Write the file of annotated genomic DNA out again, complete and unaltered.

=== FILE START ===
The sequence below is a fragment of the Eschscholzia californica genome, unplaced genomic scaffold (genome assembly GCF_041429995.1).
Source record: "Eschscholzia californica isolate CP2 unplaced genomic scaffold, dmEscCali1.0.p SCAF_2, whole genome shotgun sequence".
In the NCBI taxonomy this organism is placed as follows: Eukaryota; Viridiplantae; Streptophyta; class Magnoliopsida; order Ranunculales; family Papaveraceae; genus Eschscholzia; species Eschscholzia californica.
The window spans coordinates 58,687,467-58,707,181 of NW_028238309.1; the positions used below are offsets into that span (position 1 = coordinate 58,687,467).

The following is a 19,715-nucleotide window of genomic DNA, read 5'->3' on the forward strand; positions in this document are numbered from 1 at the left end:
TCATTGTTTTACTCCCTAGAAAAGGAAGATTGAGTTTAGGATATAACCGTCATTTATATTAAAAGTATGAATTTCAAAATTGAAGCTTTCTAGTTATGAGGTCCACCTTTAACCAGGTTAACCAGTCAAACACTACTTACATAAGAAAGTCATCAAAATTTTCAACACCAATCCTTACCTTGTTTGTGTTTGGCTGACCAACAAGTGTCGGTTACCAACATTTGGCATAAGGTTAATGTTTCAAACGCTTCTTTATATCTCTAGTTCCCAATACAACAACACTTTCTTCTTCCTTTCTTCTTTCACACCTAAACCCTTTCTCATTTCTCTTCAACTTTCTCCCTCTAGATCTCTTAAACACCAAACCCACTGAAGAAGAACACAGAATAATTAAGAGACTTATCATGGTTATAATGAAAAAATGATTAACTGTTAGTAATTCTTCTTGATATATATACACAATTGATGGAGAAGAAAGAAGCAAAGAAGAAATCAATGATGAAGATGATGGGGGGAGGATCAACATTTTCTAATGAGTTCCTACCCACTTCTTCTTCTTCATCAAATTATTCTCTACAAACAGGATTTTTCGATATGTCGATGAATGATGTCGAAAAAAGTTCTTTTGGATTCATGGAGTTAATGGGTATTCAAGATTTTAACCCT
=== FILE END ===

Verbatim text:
The sequence below is a fragment of the Eschscholzia californica genome, unplaced genomic scaffold (genome assembly GCF_041429995.1).
Source record: "Eschscholzia californica isolate CP2 unplaced genomic scaffold, dmEscCali1.0.p SCAF_2, whole genome shotgun sequence".
In the NCBI taxonomy this organism is placed as follows: Eukaryota; Viridiplantae; Streptophyta; class Magnoliopsida; order Ranunculales; family Papaveraceae; genus Eschscholzia; species Eschscholzia californica.
The window spans coordinates 58,687,467-58,707,181 of NW_028238309.1; the positions used below are offsets into that span (position 1 = coordinate 58,687,467).

The following is a 19,715-nucleotide window of genomic DNA, read 5'->3' on the forward strand; positions in this document are numbered from 1 at the left end:
TCATTGTTTTACTCCCTAGAAAAGGAAGATTGAGTTTAGGATATAACCGTCATTTATATTAAAAGTATGAATTTCAAAATTGAAGCTTTCTAGTTATGAGGTCCACCTTTAACCAGGTTAACCAGTCAAACACTACTTACATAAGAAAGTCATCAAAATTTTCAACACCAATCCTTACCTTGTTTGTGTTTGGCTGACCAACAAGTGTCGGTTACCAACATTTGGCATAAGGTTAATGTTTCAAACGCTTCTTTATATCTCTAGTTCCCAATACAACAACACTTTCTTCTTCCTTTCTTCTTTCACACCTAAACCCTTTCTCATTTCTCTTCAACTTTCTCCCTCTAGATCTCTTAAACACCAAACCCACTGAAGAAGAACACAGAATAATTAAGAGACTTATCATGGTTATAATGAAAAAATGATTAACTGTTAGTAATTCTTCTTGATATATATACACAATTGATGGAGAAGAAAGAAGCAAAGAAGAAATCAATGATGAAGATGATGGGGGGAGGATCAACATTTTCTAATGAGTTCCTACCCACTTCTTCTTCTTCATCAAATTATTCTCTACAAACAGGATTTTTCGATATGTCGATGAATGATGTCGAAAAAAGTTCTTTTGGATTCATGGAGTTAATGGGTATTCAAGATTTTAACCCT